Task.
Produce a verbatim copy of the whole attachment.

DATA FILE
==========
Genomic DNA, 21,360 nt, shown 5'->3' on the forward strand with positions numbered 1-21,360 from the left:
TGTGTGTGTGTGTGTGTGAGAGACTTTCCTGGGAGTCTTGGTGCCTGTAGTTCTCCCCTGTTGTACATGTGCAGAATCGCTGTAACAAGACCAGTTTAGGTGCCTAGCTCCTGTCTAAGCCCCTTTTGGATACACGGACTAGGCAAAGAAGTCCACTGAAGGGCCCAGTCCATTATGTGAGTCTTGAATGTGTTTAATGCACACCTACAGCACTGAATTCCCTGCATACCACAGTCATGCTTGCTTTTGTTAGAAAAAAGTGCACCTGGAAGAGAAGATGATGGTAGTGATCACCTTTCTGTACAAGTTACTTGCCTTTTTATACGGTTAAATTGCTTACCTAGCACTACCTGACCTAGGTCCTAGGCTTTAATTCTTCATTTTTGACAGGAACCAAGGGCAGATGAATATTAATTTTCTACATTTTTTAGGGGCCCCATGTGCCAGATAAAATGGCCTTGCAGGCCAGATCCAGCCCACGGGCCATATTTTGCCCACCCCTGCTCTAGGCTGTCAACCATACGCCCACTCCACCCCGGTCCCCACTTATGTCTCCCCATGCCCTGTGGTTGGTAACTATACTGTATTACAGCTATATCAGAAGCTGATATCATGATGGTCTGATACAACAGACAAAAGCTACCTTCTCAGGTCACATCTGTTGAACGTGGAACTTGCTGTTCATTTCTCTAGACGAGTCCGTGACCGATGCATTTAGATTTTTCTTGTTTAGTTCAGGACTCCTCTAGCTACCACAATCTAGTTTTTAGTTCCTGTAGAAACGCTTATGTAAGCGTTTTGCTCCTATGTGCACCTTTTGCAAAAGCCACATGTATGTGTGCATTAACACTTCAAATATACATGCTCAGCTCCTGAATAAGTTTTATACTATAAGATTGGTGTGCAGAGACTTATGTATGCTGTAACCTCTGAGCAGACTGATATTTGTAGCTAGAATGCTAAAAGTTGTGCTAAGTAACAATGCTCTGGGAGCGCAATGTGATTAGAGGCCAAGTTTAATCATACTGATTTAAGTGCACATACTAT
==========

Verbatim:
Genomic DNA, 21,360 nt, shown 5'->3' on the forward strand with positions numbered 1-21,360 from the left:
TGTGTGTGTGTGTGTGTGAGAGACTTTCCTGGGAGTCTTGGTGCCTGTAGTTCTCCCCTGTTGTACATGTGCAGAATCGCTGTAACAAGACCAGTTTAGGTGCCTAGCTCCTGTCTAAGCCCCTTTTGGATACACGGACTAGGCAAAGAAGTCCACTGAAGGGCCCAGTCCATTATGTGAGTCTTGAATGTGTTTAATGCACACCTACAGCACTGAATTCCCTGCATACCACAGTCATGCTTGCTTTTGTTAGAAAAAAGTGCACCTGGAAGAGAAGATGATGGTAGTGATCACCTTTCTGTACAAGTTACTTGCCTTTTTATACGGTTAAATTGCTTACCTAGCACTACCTGACCTAGGTCCTAGGCTTTAATTCTTCATTTTTGACAGGAACCAAGGGCAGATGAATATTAATTTTCTACATTTTTTAGGGGCCCCATGTGCCAGATAAAATGGCCTTGCAGGCCAGATCCAGCCCACGGGCCATATTTTGCCCACCCCTGCTCTAGGCTGTCAACCATACGCCCACTCCACCCCGGTCCCCACTTATGTCTCCCCATGCCCTGTGGTTGGTAACTATACTGTATTACAGCTATATCAGAAGCTGATATCATGATGGTCTGATACAACAGACAAAAGCTACCTTCTCAGGTCACATCTGTTGAACGTGGAACTTGCTGTTCATTTCTCTAGACGAGTCCGTGACCGATGCATTTAGATTTTTCTTGTTTAGTTCAGGACTCCTCTAGCTACCACAATCTAGTTTTTAGTTCCTGTAGAAACGCTTATGTAAGCGTTTTGCTCCTATGTGCACCTTTTGCAAAAGCCACATGTATGTGTGCATTAACACTTCAAATATACATGCTCAGCTCCTGAATAAGTTTTATACTATAAGATTGGTGTGCAGAGACTTATGTATGCTGTAACCTCTGAGCAGACTGATATTTGTAGCTAGAATGCTAAAAGTTGTGCTAAGTAACAATGCTCTGGGAGCGCAATGTGATTAGAGGCCAAGTTTAATCATACTGATTTAAGTGCACATACTAT